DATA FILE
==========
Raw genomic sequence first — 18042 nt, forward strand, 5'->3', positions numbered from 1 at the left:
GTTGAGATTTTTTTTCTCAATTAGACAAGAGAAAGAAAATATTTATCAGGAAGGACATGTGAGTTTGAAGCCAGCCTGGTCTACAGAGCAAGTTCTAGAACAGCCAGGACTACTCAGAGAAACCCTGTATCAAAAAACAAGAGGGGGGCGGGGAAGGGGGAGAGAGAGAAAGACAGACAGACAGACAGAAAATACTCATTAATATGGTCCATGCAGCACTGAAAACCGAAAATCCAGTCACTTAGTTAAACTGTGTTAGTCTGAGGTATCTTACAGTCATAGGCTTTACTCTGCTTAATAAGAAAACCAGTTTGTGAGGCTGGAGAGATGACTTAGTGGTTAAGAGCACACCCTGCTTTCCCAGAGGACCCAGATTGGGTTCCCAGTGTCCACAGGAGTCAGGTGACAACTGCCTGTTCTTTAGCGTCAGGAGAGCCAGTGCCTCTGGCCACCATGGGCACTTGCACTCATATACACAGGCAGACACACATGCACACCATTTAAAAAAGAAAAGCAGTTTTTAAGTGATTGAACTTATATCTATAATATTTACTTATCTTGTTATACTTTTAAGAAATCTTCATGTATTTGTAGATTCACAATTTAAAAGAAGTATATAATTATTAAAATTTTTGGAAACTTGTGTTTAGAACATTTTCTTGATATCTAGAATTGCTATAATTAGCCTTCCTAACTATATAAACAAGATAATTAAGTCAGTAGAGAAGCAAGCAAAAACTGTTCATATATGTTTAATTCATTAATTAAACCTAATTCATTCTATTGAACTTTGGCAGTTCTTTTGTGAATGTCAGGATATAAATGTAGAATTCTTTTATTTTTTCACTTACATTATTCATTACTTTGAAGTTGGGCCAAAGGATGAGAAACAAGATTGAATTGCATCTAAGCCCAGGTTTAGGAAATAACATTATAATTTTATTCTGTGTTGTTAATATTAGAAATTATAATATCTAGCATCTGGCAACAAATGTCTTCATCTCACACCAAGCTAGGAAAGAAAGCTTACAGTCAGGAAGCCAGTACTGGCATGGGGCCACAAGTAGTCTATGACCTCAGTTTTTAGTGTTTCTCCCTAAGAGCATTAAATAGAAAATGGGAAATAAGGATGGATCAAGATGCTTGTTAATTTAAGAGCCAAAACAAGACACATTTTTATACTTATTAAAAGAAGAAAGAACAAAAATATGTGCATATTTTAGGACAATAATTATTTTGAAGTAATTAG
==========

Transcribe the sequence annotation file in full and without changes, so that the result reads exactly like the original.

Raw genomic sequence first — 18042 nt, forward strand, 5'->3', positions numbered from 1 at the left:
GTTGAGATTTTTTTTCTCAATTAGACAAGAGAAAGAAAATATTTATCAGGAAGGACATGTGAGTTTGAAGCCAGCCTGGTCTACAGAGCAAGTTCTAGAACAGCCAGGACTACTCAGAGAAACCCTGTATCAAAAAACAAGAGGGGGGCGGGGAAGGGGGAGAGAGAGAAAGACAGACAGACAGACAGAAAATACTCATTAATATGGTCCATGCAGCACTGAAAACCGAAAATCCAGTCACTTAGTTAAACTGTGTTAGTCTGAGGTATCTTACAGTCATAGGCTTTACTCTGCTTAATAAGAAAACCAGTTTGTGAGGCTGGAGAGATGACTTAGTGGTTAAGAGCACACCCTGCTTTCCCAGAGGACCCAGATTGGGTTCCCAGTGTCCACAGGAGTCAGGTGACAACTGCCTGTTCTTTAGCGTCAGGAGAGCCAGTGCCTCTGGCCACCATGGGCACTTGCACTCATATACACAGGCAGACACACATGCACACCATTTAAAAAAGAAAAGCAGTTTTTAAGTGATTGAACTTATATCTATAATATTTACTTATCTTGTTATACTTTTAAGAAATCTTCATGTATTTGTAGATTCACAATTTAAAAGAAGTATATAATTATTAAAATTTTTGGAAACTTGTGTTTAGAACATTTTCTTGATATCTAGAATTGCTATAATTAGCCTTCCTAACTATATAAACAAGATAATTAAGTCAGTAGAGAAGCAAGCAAAAACTGTTCATATATGTTTAATTCATTAATTAAACCTAATTCATTCTATTGAACTTTGGCAGTTCTTTTGTGAATGTCAGGATATAAATGTAGAATTCTTTTATTTTTTCACTTACATTATTCATTACTTTGAAGTTGGGCCAAAGGATGAGAAACAAGATTGAATTGCATCTAAGCCCAGGTTTAGGAAATAACATTATAATTTTATTCTGTGTTGTTAATATTAGAAATTATAATATCTAGCATCTGGCAACAAATGTCTTCATCTCACACCAAGCTAGGAAAGAAAGCTTACAGTCAGGAAGCCAGTACTGGCATGGGGCCACAAGTAGTCTATGACCTCAGTTTTTAGTGTTTCTCCCTAAGAGCATTAAATAGAAAATGGGAAATAAGGATGGATCAAGATGCTTGTTAATTTAAGAGCCAAAACAAGACACATTTTTATACTTATTAAAAGAAGAAAGAACAAAAATATGTGCATATTTTAGGACAATAATTATTTTGAAGTAATTAG